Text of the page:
As a native of Illinois, Abraham Lincoln loomed large over every history lesson ever taught in school. He is the pride of the state, the number one tourist attraction for little towns that Lincoln happened to stay a couple of nights in when he was young. Antidotes abound and become legend about what he ate at a particular hotel or how he had his law office when he was still practicing. Looking at these historic buildings, road signs (there is something called the Lincoln trail that Lincoln aficionados take when they want to travel like Lincoln did.) and hokey statues lets you forget that this guy was a man with faults and desires. In Young Mr. Lincoln, John Ford reminds us that this mythic figure was once just as human as you or me.
Henry Fonda plays Abraham Lincoln at the start of his lawyer career. He had previous just been a shop owner, but decided that he would take on the law so he could help serve his community and fulfill the wishes of a dead almost lover. Once he establishes his practice, he has a hard time coming by good quality clients. It isn’t until he witnesses the aftermath of a shady crime, does he finally get his break. This crime involved two brothers and a local drunk who came at their sister with a knife, but they seemingly thwarted the advance by killing him themselves. Once the crime was found out, an immediate call for lynching the two men was interrupted by Lincoln making a case for a fair trial. He works on the case day and night, forgoing compensation and any other demands on his time. But he can’t seem to get around the perception that these men did it in the eyes of the public. He points out the lies the prosecution was committing, grills witnesses on seemingly irrelevant facts and commits a couple of rookie lawyer mistakes. His convictions won’t let him down and he fights for the trial to proceed until he realizes the solution was underneath his nose the whole time.
Henry Fonda virtually disappears into this role as Abraham Lincoln. Ford helped him by instructing him to speak slow, gave him proverbial phrases to utter, and increased his height by wearing special boots. All of these surface things would have done nothing if Fonda hadn’t internalized who Lincoln was. Every action, word, and event in this movie is believable even if it isn’t true to history. He is Abraham Lincoln more than I have ever seen. (I haven’t seen Lincoln…)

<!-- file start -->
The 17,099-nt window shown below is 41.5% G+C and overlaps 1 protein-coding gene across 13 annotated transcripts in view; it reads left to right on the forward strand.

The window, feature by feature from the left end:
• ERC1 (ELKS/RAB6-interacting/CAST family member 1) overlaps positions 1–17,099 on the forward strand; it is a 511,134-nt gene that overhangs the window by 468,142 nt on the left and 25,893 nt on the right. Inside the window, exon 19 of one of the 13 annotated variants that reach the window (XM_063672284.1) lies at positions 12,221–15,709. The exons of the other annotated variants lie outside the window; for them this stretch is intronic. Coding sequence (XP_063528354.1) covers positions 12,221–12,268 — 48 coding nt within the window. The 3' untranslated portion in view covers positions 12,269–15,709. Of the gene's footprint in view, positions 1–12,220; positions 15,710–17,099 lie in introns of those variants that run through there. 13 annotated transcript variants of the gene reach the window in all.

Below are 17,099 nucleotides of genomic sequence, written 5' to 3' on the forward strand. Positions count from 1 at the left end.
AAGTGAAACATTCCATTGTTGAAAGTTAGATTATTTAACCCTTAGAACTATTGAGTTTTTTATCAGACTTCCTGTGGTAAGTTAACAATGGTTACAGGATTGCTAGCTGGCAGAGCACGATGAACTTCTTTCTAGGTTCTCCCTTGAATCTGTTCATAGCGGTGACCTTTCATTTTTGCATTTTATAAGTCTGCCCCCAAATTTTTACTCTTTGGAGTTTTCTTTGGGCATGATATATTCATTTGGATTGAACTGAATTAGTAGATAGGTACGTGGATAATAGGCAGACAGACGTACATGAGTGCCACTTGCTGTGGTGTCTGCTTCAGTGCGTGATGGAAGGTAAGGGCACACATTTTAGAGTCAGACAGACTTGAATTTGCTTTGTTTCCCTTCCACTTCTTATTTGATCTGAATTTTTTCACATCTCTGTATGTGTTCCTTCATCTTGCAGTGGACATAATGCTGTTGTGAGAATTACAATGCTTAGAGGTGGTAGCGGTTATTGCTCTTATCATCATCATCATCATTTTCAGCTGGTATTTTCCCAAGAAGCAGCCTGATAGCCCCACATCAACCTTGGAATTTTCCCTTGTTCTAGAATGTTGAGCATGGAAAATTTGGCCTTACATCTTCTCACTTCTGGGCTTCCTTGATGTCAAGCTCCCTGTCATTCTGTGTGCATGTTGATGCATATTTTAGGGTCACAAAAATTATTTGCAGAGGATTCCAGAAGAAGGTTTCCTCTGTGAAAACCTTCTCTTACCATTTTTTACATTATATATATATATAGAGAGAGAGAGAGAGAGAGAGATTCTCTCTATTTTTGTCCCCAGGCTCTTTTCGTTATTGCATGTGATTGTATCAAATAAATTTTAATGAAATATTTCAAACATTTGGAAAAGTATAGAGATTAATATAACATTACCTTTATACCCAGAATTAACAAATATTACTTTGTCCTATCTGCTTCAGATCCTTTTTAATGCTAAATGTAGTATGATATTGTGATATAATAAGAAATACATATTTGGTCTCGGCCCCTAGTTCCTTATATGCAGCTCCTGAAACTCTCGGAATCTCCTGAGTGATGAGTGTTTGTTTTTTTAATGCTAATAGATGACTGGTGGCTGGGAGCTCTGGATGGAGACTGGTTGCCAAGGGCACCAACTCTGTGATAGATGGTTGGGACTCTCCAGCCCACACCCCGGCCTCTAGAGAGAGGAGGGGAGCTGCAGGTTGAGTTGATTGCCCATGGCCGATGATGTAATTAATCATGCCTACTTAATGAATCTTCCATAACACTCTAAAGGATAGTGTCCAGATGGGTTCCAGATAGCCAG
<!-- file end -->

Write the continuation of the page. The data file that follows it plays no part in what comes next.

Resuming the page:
This movie reminded me of To Kill A Mockingbird. The earnestness of the main characters, the distinctive notoriety of the cases, and the well-meaning people caught in the middle of the law are all similar. Of the two, I think Young Mr. Lincoln is a better executed film (I know blasphemy). The era depicted in Young Mr. Lincoln was ripe with idealization and the realization of simpler times by the time this movie was made. Whether or not it was a simpler time is irrelevant because it was for Lincoln. The subjective era is more in play here than in To Kill a Mockingbird. To Kill a Mockingbird dealt with a time still fresh in most people’s minds and this time was not simple for those people. The Depression and oppression of black people plays heavily upon To Kill a Mockingbird to its detriment. Also I think that Henry Fonda does a more complete job of disappearing into his character than Gregory Peck does. It does help that there had been volumes upon volumes produced about Lincoln’s mannerisms and actions while Gregory Peck just had one book, the source material, but that research and familiarity could have been an impediment to Fonda. Instead Fonda embraces his earnestness while Peck downplays his. While I think that To Kill a Mockingbird is important in cinema history and in the lexicon, I think that Young Mr. Lincoln should be just as well-known.